Thyroid nodules are cysts or masses that develop within the thyroid, which is small gland at the lower portion of the front of your neck. Thyroid nodules are extremely common, and the likelihood of developing them increases as you get older. The vast majority of thyroid nodules are benign and do not require treatment; however, roughly five percent of thyroid nodules are found to be malignant.
The majority of individuals with thyroid nodules do not experience any symptoms. In fact, a nodule can sometimes go undetected until a patient receives an imaging study of the neck for some unrelated reason. With larger nodules, however, there may be a noticeable lump at the front of the throat. Large nodules may cause symptoms, including:
The exact cause of benign thyroid nodules is not clear. It is believed that alcohol consumption and smoking may contribute to goiters and thyroid enlargement. Women with uterine fibroids are also more likely to develop thyroid nodules. There may also be a genetic link to an increased risk for certain types of goiters.
Though it is rare for a thyroid nodule to be cancerous, certain factors can increase the likelihood that a particular nodule may be malignant:
The majority of thyroid nodules are either discovered by the patient when they see or feel a lump on their throat or upon physical exam by a doctor. Various blood tests may be ordered to determine if your thyroid is functioning normally. You doctor may also use ultrasound imaging to determine the size and other characteristics of the nodules.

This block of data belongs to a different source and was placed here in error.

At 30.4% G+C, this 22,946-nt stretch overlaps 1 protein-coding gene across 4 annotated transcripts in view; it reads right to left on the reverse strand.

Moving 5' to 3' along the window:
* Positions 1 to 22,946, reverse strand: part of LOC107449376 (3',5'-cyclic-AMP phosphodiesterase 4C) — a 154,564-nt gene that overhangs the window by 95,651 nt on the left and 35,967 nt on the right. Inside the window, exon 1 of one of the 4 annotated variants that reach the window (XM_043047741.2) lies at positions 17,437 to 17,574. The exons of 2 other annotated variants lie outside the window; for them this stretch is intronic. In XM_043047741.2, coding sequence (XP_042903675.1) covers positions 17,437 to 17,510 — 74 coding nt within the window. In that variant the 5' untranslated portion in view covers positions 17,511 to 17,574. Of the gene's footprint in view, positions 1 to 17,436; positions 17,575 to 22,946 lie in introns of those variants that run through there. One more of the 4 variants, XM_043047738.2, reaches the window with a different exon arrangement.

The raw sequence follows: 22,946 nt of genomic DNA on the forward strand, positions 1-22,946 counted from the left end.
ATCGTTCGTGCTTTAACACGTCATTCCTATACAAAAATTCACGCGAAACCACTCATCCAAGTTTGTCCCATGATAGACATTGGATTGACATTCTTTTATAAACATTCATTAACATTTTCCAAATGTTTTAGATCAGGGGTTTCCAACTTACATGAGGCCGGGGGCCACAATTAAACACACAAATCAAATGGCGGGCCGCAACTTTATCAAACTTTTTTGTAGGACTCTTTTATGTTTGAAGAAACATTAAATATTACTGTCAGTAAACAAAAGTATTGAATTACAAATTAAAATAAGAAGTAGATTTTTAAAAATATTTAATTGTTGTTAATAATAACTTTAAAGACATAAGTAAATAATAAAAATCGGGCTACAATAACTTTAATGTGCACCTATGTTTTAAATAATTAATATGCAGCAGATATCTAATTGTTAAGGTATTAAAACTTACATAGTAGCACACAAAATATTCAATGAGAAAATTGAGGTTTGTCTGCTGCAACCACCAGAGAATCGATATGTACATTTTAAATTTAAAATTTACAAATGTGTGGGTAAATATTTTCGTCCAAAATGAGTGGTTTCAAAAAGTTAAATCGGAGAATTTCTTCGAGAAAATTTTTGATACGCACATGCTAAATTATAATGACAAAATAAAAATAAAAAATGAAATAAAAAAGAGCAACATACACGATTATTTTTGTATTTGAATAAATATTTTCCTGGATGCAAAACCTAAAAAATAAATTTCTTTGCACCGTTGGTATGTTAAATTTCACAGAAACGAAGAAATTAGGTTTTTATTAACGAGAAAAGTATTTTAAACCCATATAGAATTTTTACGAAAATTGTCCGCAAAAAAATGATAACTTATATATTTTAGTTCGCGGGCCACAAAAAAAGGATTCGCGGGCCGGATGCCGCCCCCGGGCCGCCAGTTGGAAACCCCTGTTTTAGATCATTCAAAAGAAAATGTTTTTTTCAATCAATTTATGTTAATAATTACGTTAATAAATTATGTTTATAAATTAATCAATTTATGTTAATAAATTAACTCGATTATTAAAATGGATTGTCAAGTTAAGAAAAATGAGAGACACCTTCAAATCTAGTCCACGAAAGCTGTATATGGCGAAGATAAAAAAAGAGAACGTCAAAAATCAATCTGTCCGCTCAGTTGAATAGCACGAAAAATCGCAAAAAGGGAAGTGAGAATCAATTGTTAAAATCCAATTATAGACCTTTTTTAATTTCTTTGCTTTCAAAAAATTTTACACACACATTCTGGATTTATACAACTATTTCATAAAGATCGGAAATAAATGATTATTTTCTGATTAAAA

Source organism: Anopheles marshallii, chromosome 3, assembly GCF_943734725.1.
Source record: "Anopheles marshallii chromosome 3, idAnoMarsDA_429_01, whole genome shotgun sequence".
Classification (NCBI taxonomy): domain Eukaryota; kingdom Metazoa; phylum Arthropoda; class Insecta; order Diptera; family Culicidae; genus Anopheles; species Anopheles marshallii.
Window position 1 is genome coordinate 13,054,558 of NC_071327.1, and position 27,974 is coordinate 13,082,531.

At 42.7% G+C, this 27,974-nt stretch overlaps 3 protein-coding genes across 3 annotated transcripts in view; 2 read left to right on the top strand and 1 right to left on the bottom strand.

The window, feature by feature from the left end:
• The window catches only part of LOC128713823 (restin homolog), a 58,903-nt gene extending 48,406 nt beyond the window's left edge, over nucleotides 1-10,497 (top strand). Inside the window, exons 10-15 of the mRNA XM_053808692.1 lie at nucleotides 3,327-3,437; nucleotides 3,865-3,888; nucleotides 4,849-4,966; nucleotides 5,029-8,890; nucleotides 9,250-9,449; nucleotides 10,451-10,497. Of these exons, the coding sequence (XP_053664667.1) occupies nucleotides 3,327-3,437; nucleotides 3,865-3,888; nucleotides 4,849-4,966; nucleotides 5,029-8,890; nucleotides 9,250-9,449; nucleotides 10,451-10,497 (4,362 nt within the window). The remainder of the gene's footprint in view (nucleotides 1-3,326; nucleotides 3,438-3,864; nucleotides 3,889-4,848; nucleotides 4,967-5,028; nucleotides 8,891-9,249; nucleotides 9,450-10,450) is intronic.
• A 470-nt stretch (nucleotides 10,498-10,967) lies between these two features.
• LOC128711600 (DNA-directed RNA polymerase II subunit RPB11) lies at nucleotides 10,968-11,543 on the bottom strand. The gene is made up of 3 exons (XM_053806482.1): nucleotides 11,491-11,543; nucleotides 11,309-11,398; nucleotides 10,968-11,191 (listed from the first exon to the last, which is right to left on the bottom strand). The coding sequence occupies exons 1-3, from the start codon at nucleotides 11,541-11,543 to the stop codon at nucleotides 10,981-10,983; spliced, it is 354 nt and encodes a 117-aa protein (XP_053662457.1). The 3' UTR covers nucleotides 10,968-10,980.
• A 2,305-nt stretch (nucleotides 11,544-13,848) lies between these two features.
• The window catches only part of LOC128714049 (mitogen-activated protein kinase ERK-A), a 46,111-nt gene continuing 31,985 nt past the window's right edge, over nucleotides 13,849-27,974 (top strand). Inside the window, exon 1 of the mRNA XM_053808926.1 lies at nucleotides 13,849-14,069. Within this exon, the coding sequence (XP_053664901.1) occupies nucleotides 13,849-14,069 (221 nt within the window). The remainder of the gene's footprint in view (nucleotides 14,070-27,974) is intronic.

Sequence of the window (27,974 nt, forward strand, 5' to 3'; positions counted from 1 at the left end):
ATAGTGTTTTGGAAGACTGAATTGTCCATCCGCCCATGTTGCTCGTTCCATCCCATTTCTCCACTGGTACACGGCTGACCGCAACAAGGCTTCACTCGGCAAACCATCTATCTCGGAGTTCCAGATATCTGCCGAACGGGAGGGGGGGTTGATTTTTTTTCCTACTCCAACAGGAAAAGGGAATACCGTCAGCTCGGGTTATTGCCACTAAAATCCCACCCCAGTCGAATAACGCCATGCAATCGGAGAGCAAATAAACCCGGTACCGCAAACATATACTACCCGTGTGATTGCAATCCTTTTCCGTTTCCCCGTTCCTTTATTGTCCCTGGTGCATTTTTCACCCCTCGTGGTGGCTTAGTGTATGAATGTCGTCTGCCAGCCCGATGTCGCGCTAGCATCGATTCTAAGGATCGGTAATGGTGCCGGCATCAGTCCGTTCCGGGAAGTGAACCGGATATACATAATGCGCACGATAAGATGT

Fine needle aspiration is the standard method used to evaluate thyroid nodules. This involves placing a small needle into the nodule, oftentimes using an ultrasound to guide placement, and obtaining a small sample of the nodule contents for further examination. Fine needle aspiration is 95 percent accurate in determining if a nodule is benign and 99 percent accurate when cancer is identified. In rare cases, a radioiodine thyroid scan may be performed. This test is typically only performed if your blood tests indicate a low TSH level, which may suggest hyperthyroidism, also referred to as Graves’ disease.
If diagnostic tests clearly indicate that your thyroid nodule is benign, the doctor will most likely recommend a “wait and see” approach and order periodic follow-up ultrasound examinations to ensure that the nodule remains stable in size and appearance. Surgery may be recommended if the nodule becomes symptomatic.
If the above tests indicate that the nodule may be malignant, your doctor may perform a thyroid lobectomy to obtain a sample for further examination. A confirmed thyroid cancer typically requires a complete thyroidectomy and possibly removal of the surrounding lymph nodes. Your doctor will help you determine the most appropriate option based on variables such as the size and type of tumor and your health history and risk factors.